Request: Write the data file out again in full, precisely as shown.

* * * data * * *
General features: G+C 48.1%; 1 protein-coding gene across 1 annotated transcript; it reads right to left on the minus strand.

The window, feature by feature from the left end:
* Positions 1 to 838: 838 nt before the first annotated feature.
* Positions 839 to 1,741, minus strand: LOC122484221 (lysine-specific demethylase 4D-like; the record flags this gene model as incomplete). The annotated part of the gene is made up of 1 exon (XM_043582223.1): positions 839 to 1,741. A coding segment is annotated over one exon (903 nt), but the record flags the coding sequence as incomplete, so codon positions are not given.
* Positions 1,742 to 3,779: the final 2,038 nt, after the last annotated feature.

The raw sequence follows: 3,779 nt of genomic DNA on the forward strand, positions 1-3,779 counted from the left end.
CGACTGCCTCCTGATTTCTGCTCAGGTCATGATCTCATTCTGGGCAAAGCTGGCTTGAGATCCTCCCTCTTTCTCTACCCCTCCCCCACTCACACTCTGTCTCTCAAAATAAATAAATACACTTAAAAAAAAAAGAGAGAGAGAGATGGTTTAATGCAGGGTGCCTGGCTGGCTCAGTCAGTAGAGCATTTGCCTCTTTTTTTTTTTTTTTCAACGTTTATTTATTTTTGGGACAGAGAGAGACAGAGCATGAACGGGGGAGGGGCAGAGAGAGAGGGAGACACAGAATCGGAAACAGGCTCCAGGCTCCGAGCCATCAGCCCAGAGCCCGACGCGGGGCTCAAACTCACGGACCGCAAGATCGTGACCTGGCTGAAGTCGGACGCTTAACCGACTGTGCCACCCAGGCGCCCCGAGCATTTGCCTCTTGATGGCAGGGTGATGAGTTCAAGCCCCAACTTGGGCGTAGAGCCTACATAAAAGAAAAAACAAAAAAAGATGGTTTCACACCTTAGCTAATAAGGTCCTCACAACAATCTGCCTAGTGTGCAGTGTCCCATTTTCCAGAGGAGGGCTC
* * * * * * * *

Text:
General features: G+C 48.1%; 1 protein-coding gene across 1 annotated transcript; it reads right to left on the minus strand.

The window, feature by feature from the left end:
* Positions 1 to 838: 838 nt before the first annotated feature.
* Positions 839 to 1,741, minus strand: LOC122484221 (lysine-specific demethylase 4D-like; the record flags this gene model as incomplete). The annotated part of the gene is made up of 1 exon (XM_043582223.1): positions 839 to 1,741. A coding segment is annotated over one exon (903 nt), but the record flags the coding sequence as incomplete, so codon positions are not given.
* Positions 1,742 to 3,779: the final 2,038 nt, after the last annotated feature.

The raw sequence follows: 3,779 nt of genomic DNA on the forward strand, positions 1-3,779 counted from the left end.
CGACTGCCTCCTGATTTCTGCTCAGGTCATGATCTCATTCTGGGCAAAGCTGGCTTGAGATCCTCCCTCTTTCTCTACCCCTCCCCCACTCACACTCTGTCTCTCAAAATAAATAAATACACTTAAAAAAAAAAGAGAGAGAGAGATGGTTTAATGCAGGGTGCCTGGCTGGCTCAGTCAGTAGAGCATTTGCCTCTTTTTTTTTTTTTTTCAACGTTTATTTATTTTTGGGACAGAGAGAGACAGAGCATGAACGGGGGAGGGGCAGAGAGAGAGGGAGACACAGAATCGGAAACAGGCTCCAGGCTCCGAGCCATCAGCCCAGAGCCCGACGCGGGGCTCAAACTCACGGACCGCAAGATCGTGACCTGGCTGAAGTCGGACGCTTAACCGACTGTGCCACCCAGGCGCCCCGAGCATTTGCCTCTTGATGGCAGGGTGATGAGTTCAAGCCCCAACTTGGGCGTAGAGCCTACATAAAAGAAAAAACAAAAAAAGATGGTTTCACACCTTAGCTAATAAGGTCCTCACAACAATCTGCCTAGTGTGCAGTGTCCCATTTTCCAGAGGAGGGCTC